In the end, I’m choosing to celebrate finding fulfillment wherever it comes to me. Sometimes that’s at home, sometimes it’s where home ends up being, and sometimes it’s where home could be.

Author Bio: Mark Durbin

Mark Durbin lives on the coast of Maine with his two teenage kids and his partner Sasha. He enjoys building Finnish saunas, reading, performing onstage, and working on his small homestead. He earns a living by building super insulated houses for a local architecture firm, but his real passion lies in building small houses that creatively utilize space and re-used materials. His most recent trip to Iceland took place a mere week before Litli-Hrutur began (and continues) to spill lava over the Reykjanes peninsula. He anticipates regretting that near miss for a very long time.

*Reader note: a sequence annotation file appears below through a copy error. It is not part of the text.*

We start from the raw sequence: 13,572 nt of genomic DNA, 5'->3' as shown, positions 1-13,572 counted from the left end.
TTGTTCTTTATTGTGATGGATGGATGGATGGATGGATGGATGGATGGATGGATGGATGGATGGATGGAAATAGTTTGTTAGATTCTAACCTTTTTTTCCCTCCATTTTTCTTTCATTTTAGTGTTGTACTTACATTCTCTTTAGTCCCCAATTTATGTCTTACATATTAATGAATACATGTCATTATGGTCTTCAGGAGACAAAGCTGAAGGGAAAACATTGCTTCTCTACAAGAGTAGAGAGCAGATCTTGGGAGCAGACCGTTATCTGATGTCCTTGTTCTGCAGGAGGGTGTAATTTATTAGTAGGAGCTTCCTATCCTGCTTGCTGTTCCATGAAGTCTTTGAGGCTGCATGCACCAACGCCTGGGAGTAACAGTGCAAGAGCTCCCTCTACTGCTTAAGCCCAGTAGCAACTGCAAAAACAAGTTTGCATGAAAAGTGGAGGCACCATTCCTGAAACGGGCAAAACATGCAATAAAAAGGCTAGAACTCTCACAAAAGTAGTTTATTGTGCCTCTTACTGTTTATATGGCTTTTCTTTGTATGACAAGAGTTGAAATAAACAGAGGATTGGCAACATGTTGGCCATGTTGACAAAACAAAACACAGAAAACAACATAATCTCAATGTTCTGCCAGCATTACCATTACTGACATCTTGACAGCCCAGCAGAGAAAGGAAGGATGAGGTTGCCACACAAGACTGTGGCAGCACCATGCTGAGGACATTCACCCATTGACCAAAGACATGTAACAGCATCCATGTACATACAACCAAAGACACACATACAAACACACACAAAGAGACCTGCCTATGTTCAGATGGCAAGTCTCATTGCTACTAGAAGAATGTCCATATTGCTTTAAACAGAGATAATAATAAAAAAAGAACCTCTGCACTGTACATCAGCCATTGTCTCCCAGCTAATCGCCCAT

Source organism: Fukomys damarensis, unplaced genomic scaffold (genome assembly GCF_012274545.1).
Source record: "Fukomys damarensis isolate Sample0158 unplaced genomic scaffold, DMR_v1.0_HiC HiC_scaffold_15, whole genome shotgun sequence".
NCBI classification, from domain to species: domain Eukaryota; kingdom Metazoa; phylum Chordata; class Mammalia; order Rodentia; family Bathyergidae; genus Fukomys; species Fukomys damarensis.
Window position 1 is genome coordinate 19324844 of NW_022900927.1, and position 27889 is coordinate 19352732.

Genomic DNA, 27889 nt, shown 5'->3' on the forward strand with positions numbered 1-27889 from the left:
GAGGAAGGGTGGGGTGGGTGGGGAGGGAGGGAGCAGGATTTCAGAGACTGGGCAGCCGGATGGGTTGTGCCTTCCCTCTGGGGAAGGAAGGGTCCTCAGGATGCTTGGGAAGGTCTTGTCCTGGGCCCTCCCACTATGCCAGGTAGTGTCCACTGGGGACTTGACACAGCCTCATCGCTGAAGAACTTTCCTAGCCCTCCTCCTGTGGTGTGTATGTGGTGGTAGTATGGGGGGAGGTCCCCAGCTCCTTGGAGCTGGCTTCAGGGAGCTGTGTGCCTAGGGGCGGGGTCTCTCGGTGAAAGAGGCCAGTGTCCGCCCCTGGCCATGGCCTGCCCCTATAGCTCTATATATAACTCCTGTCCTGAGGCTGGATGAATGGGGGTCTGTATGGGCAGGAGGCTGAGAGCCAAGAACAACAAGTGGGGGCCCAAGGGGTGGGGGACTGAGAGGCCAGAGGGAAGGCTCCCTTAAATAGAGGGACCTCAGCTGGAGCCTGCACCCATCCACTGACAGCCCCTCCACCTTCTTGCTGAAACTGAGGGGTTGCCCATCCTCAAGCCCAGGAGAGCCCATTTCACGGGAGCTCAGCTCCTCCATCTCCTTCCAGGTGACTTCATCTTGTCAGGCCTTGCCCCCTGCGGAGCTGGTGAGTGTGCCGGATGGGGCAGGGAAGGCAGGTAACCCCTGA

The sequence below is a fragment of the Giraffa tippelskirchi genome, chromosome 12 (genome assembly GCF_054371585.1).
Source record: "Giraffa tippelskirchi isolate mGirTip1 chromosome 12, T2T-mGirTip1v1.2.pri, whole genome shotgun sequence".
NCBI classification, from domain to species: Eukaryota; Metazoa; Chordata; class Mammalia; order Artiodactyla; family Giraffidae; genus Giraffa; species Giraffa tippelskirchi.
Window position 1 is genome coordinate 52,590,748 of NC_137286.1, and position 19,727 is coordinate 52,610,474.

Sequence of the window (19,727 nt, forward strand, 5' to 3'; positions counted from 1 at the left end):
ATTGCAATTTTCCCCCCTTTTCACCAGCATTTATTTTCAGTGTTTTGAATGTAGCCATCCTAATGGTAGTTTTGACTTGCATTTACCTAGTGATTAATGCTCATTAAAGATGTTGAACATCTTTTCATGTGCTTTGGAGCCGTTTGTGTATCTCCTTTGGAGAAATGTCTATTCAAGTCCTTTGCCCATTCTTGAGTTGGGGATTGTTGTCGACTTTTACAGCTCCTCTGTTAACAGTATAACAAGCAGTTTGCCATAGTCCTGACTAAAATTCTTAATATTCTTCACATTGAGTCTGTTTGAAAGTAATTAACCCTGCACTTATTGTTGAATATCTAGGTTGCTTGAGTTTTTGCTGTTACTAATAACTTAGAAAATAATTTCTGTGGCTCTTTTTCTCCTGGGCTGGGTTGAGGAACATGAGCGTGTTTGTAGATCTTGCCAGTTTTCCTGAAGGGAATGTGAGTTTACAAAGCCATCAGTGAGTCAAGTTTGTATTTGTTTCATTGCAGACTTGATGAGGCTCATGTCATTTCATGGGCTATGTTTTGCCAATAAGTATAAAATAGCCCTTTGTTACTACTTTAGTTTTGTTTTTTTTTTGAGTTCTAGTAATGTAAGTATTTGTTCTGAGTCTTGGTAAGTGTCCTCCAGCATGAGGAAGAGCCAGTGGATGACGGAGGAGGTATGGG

Join other readers of Monkey 

Trails right here!

Shout Out a Local Business

The Art Bar

The Art Bar

Brooke, the owner writes:

"I’ve always used art as an outlet since I can remember, so I chose to study textile design at Savannah College of Art and Design, which has lead me to open The Art Bar. I wanted to create a place where people can come, let go, and be creative. 

I’ve only been open since the beginning of June and it’s been really neat to see people of all ages think they can’t do art make something they are proud of. It’s cool to see what creating does to people!"

The Art Bar is located at:

22 N. Washington St Ardmore, OK 


(across from Hamburger Inn)

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    Sharon Orsack Lang 
    Freelance writer
    United States of America